As Communicorp bans all Irish Times Journalists from appearing on its programming, Tyler McNally revisits the George Hook controversy and builds upon his previous claim that this is about power, not free speech.
Last month, I talked about George Hook and the calamity he caused at Newstalk over his dangerous remarks in relation to an instance of rape. Somehow, I’m talking about him again as Newstalk continues to sit at the epicentre of growing media controversy.
On September 22nd, it became clear that Hook was going to be moved to a weekend slot in December. Despite the money lost from advertising as well as over a week of consistent negative press coverage; Hook didn’t really lose anything for his outrageous comments, others have paid dearly for them instead.
— Kitty Holland (@KittyHollandIT) October 5, 2017
Despite good ratings for her show, Dil Wickremasinghe’s ‘Global Village‘ was axed at the beginning of October, no reason has been given but it is widely believed that this was an act of retribution, for when Dil refused to broadcast until Hook was removed from the air last month. The casualties do not end there as Communicorp, the corporation that owns both Newstalk and Today FM, has banned ALL Irish Times Journalists from its stations. When Denis O’Brien (Aye, that Denis O’Brien) was approached by Kitty Holland from the IT, he stated that the decision to ban all IT journalists wasn’t his, but went on to say Fintan O’Toole was a ‘bully’ (O’Toole’s article on Hook’s comments is the reason why the IT is persona non grata apparently)
Free Speech & Legitimacy
The impassioned defenders of free speech who sprung to Hook’s aid must be on an off peak holiday, as they have been silent as a single corporation effectively bans journalists it doesn’t like from non state owned broadcasting (Newstalk and Today FM dominate private broadcasting).
Despite all the commentary pointing to the people demanding Hook’s removal from the air being a threat to free speech, perhaps now we can all reflect and agree that this was never about free speech; it was about power and a changing Ireland.
For Newstalk this was always about the profits Hook brought in through advertising, which is why he wasn’t removed until big spenders pulled out. Commentators defended him because they feared the mob more than they feared their baron bosses, they feared the precedent that sacking Hook would set, so soon after Myers was removed under similar circumstances of bigoted talk.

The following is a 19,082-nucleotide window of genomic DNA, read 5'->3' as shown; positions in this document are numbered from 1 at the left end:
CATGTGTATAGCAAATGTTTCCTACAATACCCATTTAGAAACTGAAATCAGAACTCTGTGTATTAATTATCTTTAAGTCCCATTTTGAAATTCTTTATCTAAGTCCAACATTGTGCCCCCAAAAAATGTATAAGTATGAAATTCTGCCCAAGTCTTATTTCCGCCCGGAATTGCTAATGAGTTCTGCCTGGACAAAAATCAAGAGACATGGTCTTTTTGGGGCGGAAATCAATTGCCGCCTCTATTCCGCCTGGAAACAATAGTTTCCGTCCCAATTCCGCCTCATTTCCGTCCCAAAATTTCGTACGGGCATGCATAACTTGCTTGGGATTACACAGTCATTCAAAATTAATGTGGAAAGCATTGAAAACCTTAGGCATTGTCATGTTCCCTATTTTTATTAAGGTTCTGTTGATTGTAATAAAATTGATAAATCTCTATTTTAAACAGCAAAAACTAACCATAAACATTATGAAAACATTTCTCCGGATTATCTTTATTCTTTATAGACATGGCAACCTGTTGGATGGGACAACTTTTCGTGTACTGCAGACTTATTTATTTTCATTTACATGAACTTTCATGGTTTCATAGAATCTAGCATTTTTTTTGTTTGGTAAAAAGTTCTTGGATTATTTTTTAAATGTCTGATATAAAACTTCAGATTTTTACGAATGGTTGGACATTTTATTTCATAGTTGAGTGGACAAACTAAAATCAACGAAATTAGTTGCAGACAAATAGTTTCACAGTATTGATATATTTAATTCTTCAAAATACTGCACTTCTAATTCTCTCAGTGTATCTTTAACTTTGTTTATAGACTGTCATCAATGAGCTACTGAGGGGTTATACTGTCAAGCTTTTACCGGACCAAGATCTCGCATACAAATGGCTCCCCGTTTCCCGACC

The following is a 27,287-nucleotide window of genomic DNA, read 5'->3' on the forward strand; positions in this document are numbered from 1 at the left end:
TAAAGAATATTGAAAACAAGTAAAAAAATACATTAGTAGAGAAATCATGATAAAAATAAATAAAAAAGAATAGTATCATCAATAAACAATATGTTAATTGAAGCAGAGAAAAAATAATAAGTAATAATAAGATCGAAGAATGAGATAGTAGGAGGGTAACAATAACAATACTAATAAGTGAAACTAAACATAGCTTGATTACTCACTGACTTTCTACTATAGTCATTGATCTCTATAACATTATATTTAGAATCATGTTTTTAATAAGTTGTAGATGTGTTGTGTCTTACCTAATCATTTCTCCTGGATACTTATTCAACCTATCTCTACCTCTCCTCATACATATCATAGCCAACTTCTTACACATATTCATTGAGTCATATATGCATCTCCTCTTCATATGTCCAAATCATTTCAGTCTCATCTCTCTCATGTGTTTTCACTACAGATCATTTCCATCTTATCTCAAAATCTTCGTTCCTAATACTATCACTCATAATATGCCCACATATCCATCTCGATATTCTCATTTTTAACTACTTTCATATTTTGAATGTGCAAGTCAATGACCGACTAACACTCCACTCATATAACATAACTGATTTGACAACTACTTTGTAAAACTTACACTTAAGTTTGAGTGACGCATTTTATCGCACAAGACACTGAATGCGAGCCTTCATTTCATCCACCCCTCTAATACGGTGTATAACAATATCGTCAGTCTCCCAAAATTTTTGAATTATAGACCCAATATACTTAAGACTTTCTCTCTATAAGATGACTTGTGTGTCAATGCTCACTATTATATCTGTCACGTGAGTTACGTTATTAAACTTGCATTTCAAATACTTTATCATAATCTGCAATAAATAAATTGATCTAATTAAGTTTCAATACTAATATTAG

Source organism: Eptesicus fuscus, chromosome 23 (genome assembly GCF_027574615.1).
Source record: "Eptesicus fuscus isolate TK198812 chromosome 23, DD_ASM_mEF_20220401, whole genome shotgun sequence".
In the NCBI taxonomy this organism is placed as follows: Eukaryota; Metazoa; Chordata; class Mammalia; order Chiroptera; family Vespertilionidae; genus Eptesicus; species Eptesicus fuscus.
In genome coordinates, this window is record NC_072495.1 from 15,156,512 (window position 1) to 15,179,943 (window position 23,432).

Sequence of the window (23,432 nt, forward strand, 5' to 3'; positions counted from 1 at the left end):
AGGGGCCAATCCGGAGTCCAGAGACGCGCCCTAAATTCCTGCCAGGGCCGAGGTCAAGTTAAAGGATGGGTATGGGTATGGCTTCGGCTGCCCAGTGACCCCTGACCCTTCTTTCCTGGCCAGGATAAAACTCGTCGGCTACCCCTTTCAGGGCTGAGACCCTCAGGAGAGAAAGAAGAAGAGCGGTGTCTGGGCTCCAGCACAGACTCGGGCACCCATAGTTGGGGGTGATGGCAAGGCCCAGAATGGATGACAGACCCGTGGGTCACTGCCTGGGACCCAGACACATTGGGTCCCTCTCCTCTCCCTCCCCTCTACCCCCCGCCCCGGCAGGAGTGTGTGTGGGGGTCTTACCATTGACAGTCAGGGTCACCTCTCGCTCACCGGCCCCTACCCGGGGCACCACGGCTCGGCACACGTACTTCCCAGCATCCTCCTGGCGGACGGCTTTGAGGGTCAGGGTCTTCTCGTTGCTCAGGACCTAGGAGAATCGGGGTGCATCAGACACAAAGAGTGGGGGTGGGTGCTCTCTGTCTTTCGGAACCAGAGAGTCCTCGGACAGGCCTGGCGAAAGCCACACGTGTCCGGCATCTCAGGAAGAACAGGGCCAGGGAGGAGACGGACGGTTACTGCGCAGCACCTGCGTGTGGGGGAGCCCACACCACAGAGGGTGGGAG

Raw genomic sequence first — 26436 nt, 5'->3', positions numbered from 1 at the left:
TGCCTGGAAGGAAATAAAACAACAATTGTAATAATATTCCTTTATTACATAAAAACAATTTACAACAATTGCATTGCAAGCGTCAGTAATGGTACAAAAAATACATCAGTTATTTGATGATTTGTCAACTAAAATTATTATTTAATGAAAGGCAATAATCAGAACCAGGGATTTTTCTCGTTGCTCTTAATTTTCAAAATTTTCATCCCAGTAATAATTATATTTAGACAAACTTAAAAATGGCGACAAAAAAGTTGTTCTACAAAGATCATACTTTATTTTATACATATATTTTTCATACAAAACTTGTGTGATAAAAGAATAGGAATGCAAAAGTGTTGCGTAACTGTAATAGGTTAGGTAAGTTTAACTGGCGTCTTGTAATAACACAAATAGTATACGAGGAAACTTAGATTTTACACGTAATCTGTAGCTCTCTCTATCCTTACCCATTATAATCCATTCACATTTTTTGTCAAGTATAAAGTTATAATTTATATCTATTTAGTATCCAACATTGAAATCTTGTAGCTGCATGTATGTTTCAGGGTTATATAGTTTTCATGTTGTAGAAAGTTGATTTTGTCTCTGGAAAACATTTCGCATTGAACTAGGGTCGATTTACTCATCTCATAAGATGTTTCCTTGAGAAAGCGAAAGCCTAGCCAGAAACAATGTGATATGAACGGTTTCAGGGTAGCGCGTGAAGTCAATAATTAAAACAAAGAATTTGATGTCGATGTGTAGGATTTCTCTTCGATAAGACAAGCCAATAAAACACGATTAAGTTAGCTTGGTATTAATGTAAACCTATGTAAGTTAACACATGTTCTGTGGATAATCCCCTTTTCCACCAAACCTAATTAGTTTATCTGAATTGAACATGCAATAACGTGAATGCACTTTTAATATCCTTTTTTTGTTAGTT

“The crisis consists precisely in the fact that the old is dying and the new cannot be born; in this interregnum a great variety of morbid symptoms appear” – Antonio Gramsci
In the storm of his own creation, Hook has become a haunted symbol of an old Ireland. An Ireland of ‘common sense’ values, strict catholicism and respect for institutions (no matter how corrupt). In Ireland’s Interregnum, between old and new, many of those defending Hook’s comments have been on the wrong side of the winds that have been blowing in recent times.
In the last five years, mass movements have ushered in Marriage Equality, beaten water charges and are set to force a referendum on repealing the hated 8th Amendment. The State and subsequently the media, must see their world as caught in an ‘upside down’, a strange inversion of what once seemed familiar. The once docile masses, are now angry mobs and increasingly distrustful of both the State and the media – going so far as to question the legitimacy of both.
Next year’s referendum on the 8th amendment is likely to force this growing power struggle out into the open again, not just with a mass movement facing off against the Church and a reticent state but an old media hegemony facing off against the new. This isn’t to say that the old view will be replaced with something incredibly anti-capitalist and progressive, it’s more a reminder that a media hegemony held up by contrarians like Myers and Hook – cannot last in the same Ireland that demands a repeal of the 8th, an end to Garda corruption as well as an end to corporate handouts and austerity.